A common complaint levied against video games is that people can’t see themselves reflected in them. Citizens of Earth isn’t likely to have that problem, as it’s a Suikoden-like RPG set in a comically exaggerated real world (like Earthbound), in which the newly elected Vice President of the World hires his family and friends to do battle against protestors, sea monsters, joggers, robots, hippies, ninjas, and hyperactive campers. All told, there are 40 playable characters, from the hug-dispensing master scold, Mom, to a nightmare-causing Psychologist, and morale-raising School Mascot. It’s a literal everyman narrative, in which regular citizens save the day from the influences of a dangerous corporation, Moonbucks, and its brain-altering brew.
For the majority of this 20-plus-hour odyssey, the development team’s humorous choices are enough to mask the repetitive and grind-y aspects of this nostalgic turn-based battler. The adorable illustrations and cleverly scripted attacks of the Bubble Bees and Telefawns that you face early on in Mount Pom Pom help to distract from the frustrating amount of combat you’ll endure, just as constantly rotating characters in and out of your three-person party help to keep things feeling fresh. (The voice acting is charming as well, serving to at least give these one-note—or rather one-profession—characters a second dimension.)
Unfortunately, this variety isn’t all that balanced, and the comedy sometimes distracts from utility. After the first few chuckles, how funny is it, really, that the Programmer’s damage is misleadingly expressed in binary numbers? The Sushi Chef’s “Pufferfish” ability is accurately named, in that it generally fully heals his energy and HP, except for when it kills him instantly (as poorly prepared fugu is apt to do). But given the random nature of the skill, players are far likelier to go with safer skills, like the Camp Counselor’s “First Aid.” Worse, it’s hard to find much use for characters with multi-turn effects like the Yoga Instructor or Musician, especially when a character like the Handyman and his “Buzzsaw” or “Sledgehammer” can be optimized to end most battles in two or three turns.
Though your party continues to grow, your options are essentially still restricted to classic RPG conventions, in which you’ll want one character to attack, one to enhance stats, and one to heal. At this point, having to babysit an under-leveled Gardener or Bodybuilder—so you can use their secondary skills to unlock shortcuts on the world map—begins to become irritating. Punny and puny enemies like the Snuggly Duckling are replaced by deadly foes like the Maracacobra, and what begins as a series of comic fetch quests for your constituents soon sours into something resembling a political career, with repetitive combat serving as talking points.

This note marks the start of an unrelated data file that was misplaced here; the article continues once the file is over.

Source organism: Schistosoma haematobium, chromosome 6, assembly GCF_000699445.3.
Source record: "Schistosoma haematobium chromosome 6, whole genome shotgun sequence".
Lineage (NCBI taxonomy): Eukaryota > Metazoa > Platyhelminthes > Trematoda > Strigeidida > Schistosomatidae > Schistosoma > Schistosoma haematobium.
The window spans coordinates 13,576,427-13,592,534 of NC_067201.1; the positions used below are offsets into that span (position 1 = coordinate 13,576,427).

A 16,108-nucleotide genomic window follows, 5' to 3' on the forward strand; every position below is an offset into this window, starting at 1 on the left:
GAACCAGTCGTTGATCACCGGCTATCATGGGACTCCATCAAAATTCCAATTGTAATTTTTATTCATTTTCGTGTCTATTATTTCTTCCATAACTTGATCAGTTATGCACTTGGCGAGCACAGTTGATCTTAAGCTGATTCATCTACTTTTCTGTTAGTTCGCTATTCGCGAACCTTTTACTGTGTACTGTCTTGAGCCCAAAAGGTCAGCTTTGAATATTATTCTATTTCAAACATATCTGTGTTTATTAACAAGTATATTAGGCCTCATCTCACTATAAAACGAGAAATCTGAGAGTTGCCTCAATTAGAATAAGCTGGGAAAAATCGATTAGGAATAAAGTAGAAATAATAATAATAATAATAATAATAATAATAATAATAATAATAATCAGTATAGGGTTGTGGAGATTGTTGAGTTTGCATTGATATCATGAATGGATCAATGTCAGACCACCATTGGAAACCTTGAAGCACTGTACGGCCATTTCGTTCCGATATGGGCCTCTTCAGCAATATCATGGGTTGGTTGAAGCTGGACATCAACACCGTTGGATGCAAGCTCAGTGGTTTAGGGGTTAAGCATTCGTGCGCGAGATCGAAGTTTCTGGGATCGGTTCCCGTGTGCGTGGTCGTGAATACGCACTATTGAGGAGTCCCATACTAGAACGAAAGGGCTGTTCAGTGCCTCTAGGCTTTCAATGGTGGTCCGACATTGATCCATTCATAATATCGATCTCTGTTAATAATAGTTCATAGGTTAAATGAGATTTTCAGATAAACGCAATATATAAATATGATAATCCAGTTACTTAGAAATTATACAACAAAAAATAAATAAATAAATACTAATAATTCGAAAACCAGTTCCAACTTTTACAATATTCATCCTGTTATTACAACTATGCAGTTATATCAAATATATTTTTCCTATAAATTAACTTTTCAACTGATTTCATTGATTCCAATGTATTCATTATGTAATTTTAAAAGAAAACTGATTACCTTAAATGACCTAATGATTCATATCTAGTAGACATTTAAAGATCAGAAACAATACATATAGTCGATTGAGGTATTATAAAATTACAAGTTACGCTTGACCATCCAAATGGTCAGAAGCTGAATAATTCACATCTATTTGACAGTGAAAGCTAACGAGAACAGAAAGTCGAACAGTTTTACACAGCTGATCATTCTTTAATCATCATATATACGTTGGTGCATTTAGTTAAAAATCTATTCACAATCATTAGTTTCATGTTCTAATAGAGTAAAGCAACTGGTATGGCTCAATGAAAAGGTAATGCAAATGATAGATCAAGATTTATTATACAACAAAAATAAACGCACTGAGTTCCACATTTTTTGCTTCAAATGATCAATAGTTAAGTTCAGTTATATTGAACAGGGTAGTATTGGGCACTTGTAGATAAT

To be fair, Earthbound is a clear point of inspiration, and none of these issues are new to developers attempting to bottle up nostalgia. Moreover, Citizens of Earth does offer a refreshingly nonlinear approach to gameplay, often mapping out multiple routes to each objective, depending on the characters you’ve recruited. Of course, this means that you might miss out on certain areas like Flushmoor entirely, and therefore struggle with the lack of certain key abilities (like the Firefighter’s Escape ability) or vehicular transportation (like the Pilot’s convenient Helipad teleport). On the whole, though, piecing together the way the world fits together once you gain access to the Captain’s “ship,” Lifeguard’s underwater travel, or Psychiatrist’s Dream World, is enjoyable; the constant encounters with enemies are the sore spot.
Citizens of Earth shows no lack of ingenuity and inspiration, whether the maze you’re navigating is made up of cookie-laden conveyors in the campers’ sweatshop or if it’s a politician’s headquarters, in which the convoluted instructions of a series of four toupee-wearing eagles must be followed in order to pass through bureaucratic red tape. The developer, Eden Industries, misses no opportunity for a joke—especially a recurring one, like the odd books about Japanese cuisine written by Dr. Seusshi—and almost every attack and enemy description found in the Almanac has a comedic slant. As the game puts it, the penultimate section is mightier than the swordultimate one, and if that joke makes you laugh, then at least your time with Citizens of Earth won’t be wasted.
Eden Industries’s Citizens of Earth is available now for the Wii U, PS4, PS Vita, Nintendo 3DS, and on Steam.